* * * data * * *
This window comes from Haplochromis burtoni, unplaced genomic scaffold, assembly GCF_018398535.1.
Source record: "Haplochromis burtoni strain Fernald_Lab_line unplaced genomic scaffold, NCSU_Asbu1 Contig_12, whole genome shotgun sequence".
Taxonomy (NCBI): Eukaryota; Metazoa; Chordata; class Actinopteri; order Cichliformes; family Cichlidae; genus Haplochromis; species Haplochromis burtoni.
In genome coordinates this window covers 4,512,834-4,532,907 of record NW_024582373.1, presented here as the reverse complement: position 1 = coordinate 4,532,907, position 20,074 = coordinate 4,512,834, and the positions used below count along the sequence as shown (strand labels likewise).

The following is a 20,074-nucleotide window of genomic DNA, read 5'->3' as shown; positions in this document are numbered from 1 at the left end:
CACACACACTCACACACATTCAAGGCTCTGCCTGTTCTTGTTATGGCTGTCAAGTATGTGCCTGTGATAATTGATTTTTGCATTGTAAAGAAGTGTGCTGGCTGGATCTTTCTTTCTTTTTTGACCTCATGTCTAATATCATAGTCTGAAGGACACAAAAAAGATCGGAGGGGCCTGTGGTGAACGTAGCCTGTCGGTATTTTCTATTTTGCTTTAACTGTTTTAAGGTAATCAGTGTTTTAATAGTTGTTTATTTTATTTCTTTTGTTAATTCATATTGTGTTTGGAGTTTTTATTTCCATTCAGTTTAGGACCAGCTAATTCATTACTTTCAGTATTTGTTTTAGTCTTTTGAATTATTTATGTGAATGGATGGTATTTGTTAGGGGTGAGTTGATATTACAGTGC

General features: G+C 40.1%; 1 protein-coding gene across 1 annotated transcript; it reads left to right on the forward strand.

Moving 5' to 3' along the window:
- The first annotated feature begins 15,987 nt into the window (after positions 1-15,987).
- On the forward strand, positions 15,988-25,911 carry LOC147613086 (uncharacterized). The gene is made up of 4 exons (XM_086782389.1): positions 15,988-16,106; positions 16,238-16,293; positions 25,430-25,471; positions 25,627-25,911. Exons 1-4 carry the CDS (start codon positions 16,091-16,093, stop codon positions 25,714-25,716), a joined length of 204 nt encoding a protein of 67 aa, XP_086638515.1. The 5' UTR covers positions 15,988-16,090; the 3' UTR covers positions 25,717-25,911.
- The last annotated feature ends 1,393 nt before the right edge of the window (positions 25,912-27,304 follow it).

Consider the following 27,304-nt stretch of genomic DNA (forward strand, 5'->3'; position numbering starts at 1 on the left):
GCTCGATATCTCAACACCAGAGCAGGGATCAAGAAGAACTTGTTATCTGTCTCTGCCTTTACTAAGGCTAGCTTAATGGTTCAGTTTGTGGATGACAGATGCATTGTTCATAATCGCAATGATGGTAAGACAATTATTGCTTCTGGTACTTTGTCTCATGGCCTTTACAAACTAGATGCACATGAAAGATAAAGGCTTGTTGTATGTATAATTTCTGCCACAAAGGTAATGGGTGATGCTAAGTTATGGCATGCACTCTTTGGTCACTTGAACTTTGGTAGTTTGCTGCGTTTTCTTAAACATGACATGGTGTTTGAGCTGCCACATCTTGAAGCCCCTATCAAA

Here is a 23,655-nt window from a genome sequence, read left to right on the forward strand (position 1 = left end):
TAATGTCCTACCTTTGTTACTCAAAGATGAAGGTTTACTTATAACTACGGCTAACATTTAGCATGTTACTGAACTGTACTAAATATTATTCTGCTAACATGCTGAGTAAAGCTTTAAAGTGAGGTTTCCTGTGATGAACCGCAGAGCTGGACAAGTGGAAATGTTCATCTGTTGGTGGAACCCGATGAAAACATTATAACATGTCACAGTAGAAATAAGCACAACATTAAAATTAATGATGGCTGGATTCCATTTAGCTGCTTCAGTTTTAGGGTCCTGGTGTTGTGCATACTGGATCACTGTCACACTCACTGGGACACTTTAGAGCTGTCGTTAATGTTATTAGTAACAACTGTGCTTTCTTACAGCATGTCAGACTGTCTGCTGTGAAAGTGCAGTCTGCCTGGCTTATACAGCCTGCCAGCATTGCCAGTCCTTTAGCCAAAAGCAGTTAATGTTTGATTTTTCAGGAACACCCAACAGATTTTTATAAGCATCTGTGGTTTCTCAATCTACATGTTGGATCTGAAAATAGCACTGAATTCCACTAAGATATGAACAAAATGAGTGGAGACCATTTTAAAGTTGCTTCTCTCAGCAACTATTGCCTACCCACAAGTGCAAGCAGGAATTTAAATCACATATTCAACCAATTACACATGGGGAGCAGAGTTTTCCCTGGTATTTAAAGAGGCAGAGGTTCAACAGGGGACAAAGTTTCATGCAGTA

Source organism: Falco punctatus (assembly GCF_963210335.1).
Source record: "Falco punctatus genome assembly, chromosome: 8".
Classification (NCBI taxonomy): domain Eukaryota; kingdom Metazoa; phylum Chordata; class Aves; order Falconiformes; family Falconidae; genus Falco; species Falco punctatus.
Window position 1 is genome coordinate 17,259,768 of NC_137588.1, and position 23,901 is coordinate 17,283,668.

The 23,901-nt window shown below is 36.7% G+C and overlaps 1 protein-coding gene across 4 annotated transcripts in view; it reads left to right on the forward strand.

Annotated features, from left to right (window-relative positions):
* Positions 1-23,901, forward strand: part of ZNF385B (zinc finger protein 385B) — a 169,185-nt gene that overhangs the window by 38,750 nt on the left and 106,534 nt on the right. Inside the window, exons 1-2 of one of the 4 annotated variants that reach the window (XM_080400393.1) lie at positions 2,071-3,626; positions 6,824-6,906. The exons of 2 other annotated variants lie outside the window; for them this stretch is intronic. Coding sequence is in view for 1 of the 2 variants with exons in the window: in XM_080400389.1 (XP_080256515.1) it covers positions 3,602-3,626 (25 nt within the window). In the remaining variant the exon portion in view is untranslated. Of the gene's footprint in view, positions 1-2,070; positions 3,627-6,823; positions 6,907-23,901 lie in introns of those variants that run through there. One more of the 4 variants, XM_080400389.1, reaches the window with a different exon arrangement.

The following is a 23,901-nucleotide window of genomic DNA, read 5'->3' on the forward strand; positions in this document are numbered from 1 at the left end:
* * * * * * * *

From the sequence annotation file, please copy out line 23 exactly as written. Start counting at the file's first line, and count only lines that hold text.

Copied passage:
The following is a 23,901-nucleotide window of genomic DNA, read 5'->3' on the forward strand; positions in this document are numbered from 1 at the left end: